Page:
I don’t remember her name or the details of her face.
The little girl, all grown up now, could pass me today and nothing in my head would click and say, "That's the kid who spit on you from a bus window in third grade and screamed 'go back to Africa.'"
"She's the one who said 'Amelia' is an African name" as if that were a bad thing.
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Who the girl was then doesn't matter as much to me as who she is now.
Then, like me, she was a little girl into jelly bracelets and Saturday morning cartoons. All of our clothes were too loud. I was 8. She may have been 9.
Who the woman is now is something that crosses my mind every now and again.
Some say racism is passed down from generation to generation like the oral stories that kept a culture’s history.
One generation learns to fear the “other” and tells the next to fear and hate.
So on and so on until the knot is so tight it squeezes out any light.
Others liken racism to an illness passed from person to person like the flu.
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It is definitely contagious.
Someone in my third-grade classmate’s life poisoned her mind.
That fact is clear to me today.
That’s the only explanation why she spit on me, mocked my name and screamed “go back to Africa.”
Being spit on was bad. But it was the girl’s words that stayed with me — a Cleveland native whose DNA was planted in America by at least the early 1700s, according to a spit sample I sent off to Ancestry.com.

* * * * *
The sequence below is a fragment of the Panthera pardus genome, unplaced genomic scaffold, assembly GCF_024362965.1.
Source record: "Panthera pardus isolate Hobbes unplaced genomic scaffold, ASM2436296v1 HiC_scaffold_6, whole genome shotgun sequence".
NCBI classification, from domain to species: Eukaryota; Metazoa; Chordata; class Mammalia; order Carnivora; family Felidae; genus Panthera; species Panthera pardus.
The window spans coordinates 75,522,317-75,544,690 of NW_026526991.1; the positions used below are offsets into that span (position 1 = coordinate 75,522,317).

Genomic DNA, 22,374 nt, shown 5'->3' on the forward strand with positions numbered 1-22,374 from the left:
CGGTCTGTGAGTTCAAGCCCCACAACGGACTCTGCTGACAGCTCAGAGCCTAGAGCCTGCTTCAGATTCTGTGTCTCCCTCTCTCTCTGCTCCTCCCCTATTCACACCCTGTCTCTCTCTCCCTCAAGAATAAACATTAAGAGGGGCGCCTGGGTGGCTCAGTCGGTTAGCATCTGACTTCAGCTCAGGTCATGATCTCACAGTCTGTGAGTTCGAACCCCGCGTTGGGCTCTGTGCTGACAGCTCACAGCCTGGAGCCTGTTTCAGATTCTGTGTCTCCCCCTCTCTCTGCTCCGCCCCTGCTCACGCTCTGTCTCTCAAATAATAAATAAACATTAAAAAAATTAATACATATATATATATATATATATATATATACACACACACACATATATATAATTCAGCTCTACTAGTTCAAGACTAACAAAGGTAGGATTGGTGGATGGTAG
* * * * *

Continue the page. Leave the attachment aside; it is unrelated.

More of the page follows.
As I remember, before the day she spit on me, the girl and I had been friendly, if not friends.
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When you are a kid, there is no real difference, I suppose.
The girl and I played together on the playground during recess. We glided down hot metal slides, jumped from rusty swing sets and played hopscotch in squares painted on asphalt.
On the day it happened, the girl was mad at me for some reason.
I don’t remember why. Kids get mad at each other.
Any person who has ever been around kids or has ever been a kid can tell you that there doesn’t necessarily have to be a reason.
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One can only assume that the place where my classmate pulled her insults from was not her heart.
She didn’t know anything about Africa and neither did I.
The leather African continent medallion necklaces people wore in the ’80s were not even that popular yet.
“Amelia” in Latin means “industrious” and “striving.”
Despite what I didn’t know about the sentiment behind “go back to Africa” (you don’t belong here, you are not worthy, you are not us), I knew it was meant to draw blood.
The upset over the years has transformed into something else — sorrow. Not for myself or the river of blood in my body that mostly flows back to Africa, but for her.
When she screamed at me from the window and spit on me, the girl told a story.
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Perhaps the girl overheard it sitting on her mother’s knee as the adults discussed the world.
Perhaps she heard it while her grandmother brushed her hair.
Perhaps the story was passed along with the family’s apple pie recipes.
When I think about this girl, I hope she didn’t repeat the stories she was told.
I hope she is healed.
I hope she found the antidote.
LISTEN TO PODCAST
Amelia Robinson spoke with Barrel House owners Sara and Gus Stathes about ferrets, Tinder, Dayton, beer, jerks and Wu-Tang Wednesday on the latest episode of the What Had Happened Was podcast. Find it on Dayton.com, Apple Podcast (iTunes), Google Play, Stitcher and other services.
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